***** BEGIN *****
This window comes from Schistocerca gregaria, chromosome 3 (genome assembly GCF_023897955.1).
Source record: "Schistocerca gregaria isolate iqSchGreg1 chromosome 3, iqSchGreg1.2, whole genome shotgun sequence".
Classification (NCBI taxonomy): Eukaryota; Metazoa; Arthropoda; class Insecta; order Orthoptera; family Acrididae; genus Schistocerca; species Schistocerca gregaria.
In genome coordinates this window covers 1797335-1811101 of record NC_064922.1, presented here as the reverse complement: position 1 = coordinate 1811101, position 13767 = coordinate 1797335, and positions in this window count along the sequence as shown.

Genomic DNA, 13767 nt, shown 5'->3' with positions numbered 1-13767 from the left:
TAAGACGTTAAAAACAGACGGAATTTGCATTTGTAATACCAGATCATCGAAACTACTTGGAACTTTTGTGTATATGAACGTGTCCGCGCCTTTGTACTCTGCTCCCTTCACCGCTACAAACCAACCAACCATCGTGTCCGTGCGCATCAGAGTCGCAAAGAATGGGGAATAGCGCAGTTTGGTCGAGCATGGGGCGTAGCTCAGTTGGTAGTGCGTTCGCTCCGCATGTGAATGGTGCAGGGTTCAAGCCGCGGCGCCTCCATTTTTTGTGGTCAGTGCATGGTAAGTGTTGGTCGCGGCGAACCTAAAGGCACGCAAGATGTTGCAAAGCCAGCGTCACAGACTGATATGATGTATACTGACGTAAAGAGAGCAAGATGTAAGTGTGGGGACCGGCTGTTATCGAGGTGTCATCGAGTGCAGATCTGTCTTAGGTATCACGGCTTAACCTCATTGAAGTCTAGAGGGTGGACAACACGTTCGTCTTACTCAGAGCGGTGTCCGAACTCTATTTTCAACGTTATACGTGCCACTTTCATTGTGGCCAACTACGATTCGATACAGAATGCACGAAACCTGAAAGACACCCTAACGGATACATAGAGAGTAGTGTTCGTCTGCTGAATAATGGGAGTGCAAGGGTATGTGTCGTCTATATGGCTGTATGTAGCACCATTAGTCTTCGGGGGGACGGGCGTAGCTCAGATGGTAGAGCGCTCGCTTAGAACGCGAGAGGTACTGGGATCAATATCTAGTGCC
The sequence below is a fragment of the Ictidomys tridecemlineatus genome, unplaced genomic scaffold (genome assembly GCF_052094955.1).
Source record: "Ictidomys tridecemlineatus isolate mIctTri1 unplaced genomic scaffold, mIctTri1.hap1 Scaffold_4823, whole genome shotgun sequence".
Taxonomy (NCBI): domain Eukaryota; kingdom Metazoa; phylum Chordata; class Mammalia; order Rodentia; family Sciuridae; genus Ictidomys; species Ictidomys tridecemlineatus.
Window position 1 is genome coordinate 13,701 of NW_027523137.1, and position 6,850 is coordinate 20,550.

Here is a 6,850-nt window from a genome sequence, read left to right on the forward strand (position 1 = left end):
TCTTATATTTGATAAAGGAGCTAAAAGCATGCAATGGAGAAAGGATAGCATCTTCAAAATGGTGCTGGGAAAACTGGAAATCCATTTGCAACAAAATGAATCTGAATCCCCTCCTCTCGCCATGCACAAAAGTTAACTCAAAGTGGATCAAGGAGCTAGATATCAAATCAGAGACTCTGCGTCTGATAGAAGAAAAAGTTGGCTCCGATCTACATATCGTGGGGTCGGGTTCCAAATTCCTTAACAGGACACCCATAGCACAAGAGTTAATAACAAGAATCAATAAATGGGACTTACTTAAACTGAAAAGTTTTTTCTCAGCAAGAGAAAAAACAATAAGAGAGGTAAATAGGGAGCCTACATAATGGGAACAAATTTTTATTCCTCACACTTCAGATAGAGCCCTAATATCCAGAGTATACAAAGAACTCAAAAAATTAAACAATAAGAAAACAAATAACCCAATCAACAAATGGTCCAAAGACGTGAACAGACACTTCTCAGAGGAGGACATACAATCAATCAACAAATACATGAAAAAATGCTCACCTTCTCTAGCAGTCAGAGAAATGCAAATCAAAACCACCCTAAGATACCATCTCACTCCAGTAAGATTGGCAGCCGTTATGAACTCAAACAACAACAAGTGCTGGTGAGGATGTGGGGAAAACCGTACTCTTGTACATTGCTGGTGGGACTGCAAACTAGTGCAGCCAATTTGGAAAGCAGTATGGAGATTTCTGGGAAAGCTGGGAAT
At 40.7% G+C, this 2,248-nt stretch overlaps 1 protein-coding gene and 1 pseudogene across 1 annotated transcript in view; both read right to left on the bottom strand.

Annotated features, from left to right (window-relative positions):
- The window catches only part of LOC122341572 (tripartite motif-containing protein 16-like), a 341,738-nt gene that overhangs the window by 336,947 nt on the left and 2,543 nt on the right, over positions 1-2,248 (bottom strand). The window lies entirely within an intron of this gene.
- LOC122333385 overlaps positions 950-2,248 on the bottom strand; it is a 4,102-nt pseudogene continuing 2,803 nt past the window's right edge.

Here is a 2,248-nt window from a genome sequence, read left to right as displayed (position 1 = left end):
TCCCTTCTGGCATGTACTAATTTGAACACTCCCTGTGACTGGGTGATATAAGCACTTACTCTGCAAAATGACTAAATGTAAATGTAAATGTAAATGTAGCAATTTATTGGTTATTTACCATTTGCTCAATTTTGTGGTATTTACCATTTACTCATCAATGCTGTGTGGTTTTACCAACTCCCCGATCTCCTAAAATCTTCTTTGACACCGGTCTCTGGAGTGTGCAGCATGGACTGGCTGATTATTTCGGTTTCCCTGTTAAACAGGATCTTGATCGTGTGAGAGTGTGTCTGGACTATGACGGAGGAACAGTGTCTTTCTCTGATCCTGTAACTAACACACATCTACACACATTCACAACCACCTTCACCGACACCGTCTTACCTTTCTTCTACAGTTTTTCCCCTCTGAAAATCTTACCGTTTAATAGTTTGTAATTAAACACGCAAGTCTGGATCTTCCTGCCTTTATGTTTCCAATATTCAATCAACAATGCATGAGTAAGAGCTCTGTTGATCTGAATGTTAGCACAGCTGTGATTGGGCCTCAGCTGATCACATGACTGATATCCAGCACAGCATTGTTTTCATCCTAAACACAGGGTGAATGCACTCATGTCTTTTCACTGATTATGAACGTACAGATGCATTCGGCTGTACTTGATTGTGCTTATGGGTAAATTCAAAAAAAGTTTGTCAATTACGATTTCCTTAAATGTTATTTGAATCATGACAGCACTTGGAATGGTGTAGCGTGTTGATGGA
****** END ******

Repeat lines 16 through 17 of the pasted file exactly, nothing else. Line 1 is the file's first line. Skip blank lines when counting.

- LOC122333385 overlaps positions 950-2,248 on the bottom strand; it is a 4,102-nt pseudogene continuing 2,803 nt past the window's right edge.

Here is a 2,248-nt window from a genome sequence, read left to right as displayed (position 1 = left end):